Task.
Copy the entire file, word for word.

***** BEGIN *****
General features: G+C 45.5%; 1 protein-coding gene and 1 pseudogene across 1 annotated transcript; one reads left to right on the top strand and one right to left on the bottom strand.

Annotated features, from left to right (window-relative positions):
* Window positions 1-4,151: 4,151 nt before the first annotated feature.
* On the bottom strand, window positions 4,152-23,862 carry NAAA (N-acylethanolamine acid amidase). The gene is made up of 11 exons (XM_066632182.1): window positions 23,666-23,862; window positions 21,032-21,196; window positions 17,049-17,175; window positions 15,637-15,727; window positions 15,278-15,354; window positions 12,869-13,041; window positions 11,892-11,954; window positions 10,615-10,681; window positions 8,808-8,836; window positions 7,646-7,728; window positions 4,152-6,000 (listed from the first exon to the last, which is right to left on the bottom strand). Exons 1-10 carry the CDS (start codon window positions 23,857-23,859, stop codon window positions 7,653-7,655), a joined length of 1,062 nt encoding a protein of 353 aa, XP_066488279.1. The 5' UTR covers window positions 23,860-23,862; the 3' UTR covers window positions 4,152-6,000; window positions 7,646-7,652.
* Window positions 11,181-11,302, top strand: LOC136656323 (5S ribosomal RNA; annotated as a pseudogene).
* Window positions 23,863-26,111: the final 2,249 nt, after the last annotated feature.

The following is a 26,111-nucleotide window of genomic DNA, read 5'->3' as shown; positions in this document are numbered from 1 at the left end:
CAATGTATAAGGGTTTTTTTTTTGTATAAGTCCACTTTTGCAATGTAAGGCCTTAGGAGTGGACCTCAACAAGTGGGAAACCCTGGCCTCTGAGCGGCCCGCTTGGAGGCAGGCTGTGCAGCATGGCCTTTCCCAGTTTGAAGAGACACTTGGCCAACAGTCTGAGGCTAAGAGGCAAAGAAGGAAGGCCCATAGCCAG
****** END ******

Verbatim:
General features: G+C 45.5%; 1 protein-coding gene and 1 pseudogene across 1 annotated transcript; one reads left to right on the top strand and one right to left on the bottom strand.

Annotated features, from left to right (window-relative positions):
* Window positions 1-4,151: 4,151 nt before the first annotated feature.
* On the bottom strand, window positions 4,152-23,862 carry NAAA (N-acylethanolamine acid amidase). The gene is made up of 11 exons (XM_066632182.1): window positions 23,666-23,862; window positions 21,032-21,196; window positions 17,049-17,175; window positions 15,637-15,727; window positions 15,278-15,354; window positions 12,869-13,041; window positions 11,892-11,954; window positions 10,615-10,681; window positions 8,808-8,836; window positions 7,646-7,728; window positions 4,152-6,000 (listed from the first exon to the last, which is right to left on the bottom strand). Exons 1-10 carry the CDS (start codon window positions 23,857-23,859, stop codon window positions 7,653-7,655), a joined length of 1,062 nt encoding a protein of 353 aa, XP_066488279.1. The 5' UTR covers window positions 23,860-23,862; the 3' UTR covers window positions 4,152-6,000; window positions 7,646-7,652.
* Window positions 11,181-11,302, top strand: LOC136656323 (5S ribosomal RNA; annotated as a pseudogene).
* Window positions 23,863-26,111: the final 2,249 nt, after the last annotated feature.

The following is a 26,111-nucleotide window of genomic DNA, read 5'->3' as shown; positions in this document are numbered from 1 at the left end:
CAATGTATAAGGGTTTTTTTTTTGTATAAGTCCACTTTTGCAATGTAAGGCCTTAGGAGTGGACCTCAACAAGTGGGAAACCCTGGCCTCTGAGCGGCCCGCTTGGAGGCAGGCTGTGCAGCATGGCCTTTCCCAGTTTGAAGAGACACTTGGCCAACAGTCTGAGGCTAAGAGGCAAAGAAGGAAGGCCCATAGCCAG